Tag Archives: Summer 2018

“I was hungry, and you gave me something to eat”: the complicated history of American food aid

Joy Liu Rochester, Minnesota   Harvest, Joy Liu. 2008 Private collection Every afternoon after preschool, I would crisscross the maze of stolid Beijing apartments to collect a jar of fresh suan nai. Equal parts sweet, tangy, and savory, the fermented milk drink was a favorite I usually devoured as soon as the elderly peddler handed […]

The fern that makes you fat: access to traditional foods in the Canadian oil sands

Janelle Baker Alberta, Canada   Introduction: the big flame   Figure 1. Virginia Stewart holding Dryopteris expansa at Pelican Portage Elder Virginia Stewart from Bigstone Cree Nation crouched down near her family’s derelict home to pull out a “spreading wood fern” or “broad spinulose shieldfern” (Dryopteris expansa) (see Turner et al. 1992) frond and fresh roots, […]

Drunk in love: bodies and consumption in Samson and Delilah

Lee Andrews     Samson and Delilah (1610) by Peter Paul Rubens Peter Paul Rubens’ rendition of Samson and Delilah (1610) depicts Samson sleeping on Delilah’s lap as a Philistine cuts his hair, thereby removing the secret to his herculean strength. The artist who gave us the term “Rubenesque,” in which the words “plump” and […]

Lord Byron and his strange relationship with food

Mildred Wilson   Lord Byron (1837) by Henry Pierce Bone “. . . I would rather not exist than be large.” Lord Byron – Trinity College (1805-1808) On April 15, 1805, George Gordon Byron wrote to Hargreaves Hanson, a fellow classmate at the prestigious school for boys Harrow, in conjunction with a planned visit to […]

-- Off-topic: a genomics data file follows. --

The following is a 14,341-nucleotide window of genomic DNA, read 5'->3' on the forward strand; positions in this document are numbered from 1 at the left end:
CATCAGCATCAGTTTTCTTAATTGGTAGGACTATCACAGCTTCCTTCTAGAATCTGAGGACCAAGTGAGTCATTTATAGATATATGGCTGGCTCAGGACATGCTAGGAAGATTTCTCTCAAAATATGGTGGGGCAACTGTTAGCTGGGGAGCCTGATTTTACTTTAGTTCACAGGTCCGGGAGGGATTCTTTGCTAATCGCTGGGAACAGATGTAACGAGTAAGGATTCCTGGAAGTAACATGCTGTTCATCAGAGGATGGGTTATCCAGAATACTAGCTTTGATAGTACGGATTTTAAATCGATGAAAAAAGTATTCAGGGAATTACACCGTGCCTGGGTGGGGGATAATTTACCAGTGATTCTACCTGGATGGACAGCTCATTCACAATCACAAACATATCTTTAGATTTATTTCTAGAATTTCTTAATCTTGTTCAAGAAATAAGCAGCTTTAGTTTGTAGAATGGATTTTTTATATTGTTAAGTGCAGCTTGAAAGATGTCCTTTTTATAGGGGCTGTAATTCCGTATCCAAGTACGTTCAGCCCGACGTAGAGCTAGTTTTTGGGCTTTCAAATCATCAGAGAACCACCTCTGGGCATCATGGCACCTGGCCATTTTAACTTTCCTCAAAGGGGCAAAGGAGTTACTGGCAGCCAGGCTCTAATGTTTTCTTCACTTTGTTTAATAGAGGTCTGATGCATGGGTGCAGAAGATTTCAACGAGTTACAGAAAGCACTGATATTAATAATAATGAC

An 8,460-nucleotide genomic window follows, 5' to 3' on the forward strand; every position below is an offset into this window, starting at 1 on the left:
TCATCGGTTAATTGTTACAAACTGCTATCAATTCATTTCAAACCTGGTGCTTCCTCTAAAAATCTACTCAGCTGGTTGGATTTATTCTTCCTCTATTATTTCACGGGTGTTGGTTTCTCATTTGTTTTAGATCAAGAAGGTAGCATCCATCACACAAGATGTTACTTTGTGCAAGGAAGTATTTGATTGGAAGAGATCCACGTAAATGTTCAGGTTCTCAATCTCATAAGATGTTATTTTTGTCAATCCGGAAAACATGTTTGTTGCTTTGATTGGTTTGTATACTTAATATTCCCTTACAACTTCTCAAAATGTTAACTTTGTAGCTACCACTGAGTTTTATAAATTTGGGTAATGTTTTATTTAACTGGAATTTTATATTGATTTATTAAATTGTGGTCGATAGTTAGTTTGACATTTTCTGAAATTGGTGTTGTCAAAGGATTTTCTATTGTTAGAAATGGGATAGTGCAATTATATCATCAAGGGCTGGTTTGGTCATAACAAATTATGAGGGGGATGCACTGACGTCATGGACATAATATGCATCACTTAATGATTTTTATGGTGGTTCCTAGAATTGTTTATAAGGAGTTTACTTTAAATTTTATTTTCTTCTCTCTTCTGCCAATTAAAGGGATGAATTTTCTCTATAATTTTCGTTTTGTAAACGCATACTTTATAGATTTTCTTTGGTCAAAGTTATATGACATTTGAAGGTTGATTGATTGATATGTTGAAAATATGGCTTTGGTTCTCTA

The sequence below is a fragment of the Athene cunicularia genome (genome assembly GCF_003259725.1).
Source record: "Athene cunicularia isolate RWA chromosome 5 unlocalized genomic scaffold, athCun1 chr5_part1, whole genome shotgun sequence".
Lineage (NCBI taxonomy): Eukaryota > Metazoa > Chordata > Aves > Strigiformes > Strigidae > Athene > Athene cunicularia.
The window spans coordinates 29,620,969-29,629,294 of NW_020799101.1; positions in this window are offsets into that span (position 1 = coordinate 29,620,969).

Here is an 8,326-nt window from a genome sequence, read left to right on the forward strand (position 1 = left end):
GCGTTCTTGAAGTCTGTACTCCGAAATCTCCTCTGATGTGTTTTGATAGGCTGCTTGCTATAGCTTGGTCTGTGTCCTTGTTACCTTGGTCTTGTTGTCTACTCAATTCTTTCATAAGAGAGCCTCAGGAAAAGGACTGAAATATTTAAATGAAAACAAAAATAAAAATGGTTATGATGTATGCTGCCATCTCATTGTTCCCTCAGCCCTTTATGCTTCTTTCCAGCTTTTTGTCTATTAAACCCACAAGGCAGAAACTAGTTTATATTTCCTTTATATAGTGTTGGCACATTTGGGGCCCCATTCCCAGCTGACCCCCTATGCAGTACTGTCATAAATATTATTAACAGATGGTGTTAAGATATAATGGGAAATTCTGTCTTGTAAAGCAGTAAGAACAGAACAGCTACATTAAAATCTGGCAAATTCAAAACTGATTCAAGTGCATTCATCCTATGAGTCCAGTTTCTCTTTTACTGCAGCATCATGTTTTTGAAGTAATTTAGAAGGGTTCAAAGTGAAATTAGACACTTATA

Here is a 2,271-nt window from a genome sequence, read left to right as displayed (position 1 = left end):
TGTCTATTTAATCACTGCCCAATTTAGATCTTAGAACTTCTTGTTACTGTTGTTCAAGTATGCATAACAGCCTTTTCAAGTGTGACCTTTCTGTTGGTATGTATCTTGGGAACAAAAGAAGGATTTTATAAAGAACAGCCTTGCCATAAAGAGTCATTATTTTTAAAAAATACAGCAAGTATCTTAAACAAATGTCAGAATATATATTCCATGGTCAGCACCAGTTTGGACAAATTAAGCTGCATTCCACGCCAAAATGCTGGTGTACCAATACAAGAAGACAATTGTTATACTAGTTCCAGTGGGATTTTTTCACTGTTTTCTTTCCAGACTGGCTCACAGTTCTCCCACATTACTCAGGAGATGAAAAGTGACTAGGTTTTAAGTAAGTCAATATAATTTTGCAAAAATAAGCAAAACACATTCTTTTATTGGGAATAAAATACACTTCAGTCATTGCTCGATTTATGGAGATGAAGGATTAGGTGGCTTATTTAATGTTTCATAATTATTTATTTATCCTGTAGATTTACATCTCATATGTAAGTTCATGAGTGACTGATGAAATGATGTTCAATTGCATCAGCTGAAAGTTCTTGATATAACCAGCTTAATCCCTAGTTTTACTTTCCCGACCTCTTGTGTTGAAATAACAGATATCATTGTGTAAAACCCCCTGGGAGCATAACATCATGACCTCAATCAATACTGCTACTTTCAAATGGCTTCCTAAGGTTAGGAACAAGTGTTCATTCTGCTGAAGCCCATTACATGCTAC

The modern drought

Ana Paula Bottle León Queretaro, Mexico   Children playing in Azcapotzalco, one of the delegations that struggles with the shortage of water. In any adventure film or novel where the main character gets stranded on an island, a mountain, or in the middle of the woods, an unquestionable priority is to find a source of […]

Are we gorging on autonomy?

Oliver William Morriss Cambridge, England   Ulysses and the Sirens 1891, John William Waterhouse. The National Gallery of Victoria, Melbourne, Australia     A potentially fatal crisis in the contemporary world threatens the very foundations of public health, in that what were formerly known as “diseases of affluence,” namely stroke, cardiovascular disease, and diabetes, have […]

Half-digested clues

Sarah Kearns Ann Arbor, Michigan, USA     Tollund Man seems to be sleeping peacefully, perfectly preserved with his sheepskin cap upon his head—and noose around his neck. On a warm spring day in Denmark in 1950 two brothers, Viggo and Emil Hojgaard, ventured out into the marshlands to gather peat to make fuel. With […]

Hospital as host: a lesson from the Renaissance

John David Ike Durham, North Carolina, United States Ruth M. Parker Atlanta, Georgia, United States   Domenico di Bartolo and others, Pellegrinaio of Santa Maria Della Scala, Siena, Italy.  Introduction Nestled in the rolling hills of Tuscany atop a jutted butte lies the historic city of Siena, Italy. Regarded as an important site in Renaissance […]

Fufu and the body

Princewill Udom Port Harcourt, Rivers State, Nigeria     Fufu. Photo by Princewill Udom Fufu, West Africa’s finest local delicacy, continues to maintain its scintillating sheen, especially in Nigeria. The congealed, doughy, smooth, white lump of processed cassava meal remains as popular as ever. Made from cassava, a root crop widely cultivated in West Africa, […]

A physician examining a patient’s urine

This painting from the Ashmolean Museum in Oxford shows a physician uroscopist examining a specimen of urine in order to determine what was ailing his patient. It is a serious painting, unlike that of Dutch artists such as Jan Steen who regarded uroscopists as quacks and made fun of their pretentious mien and attire. The […]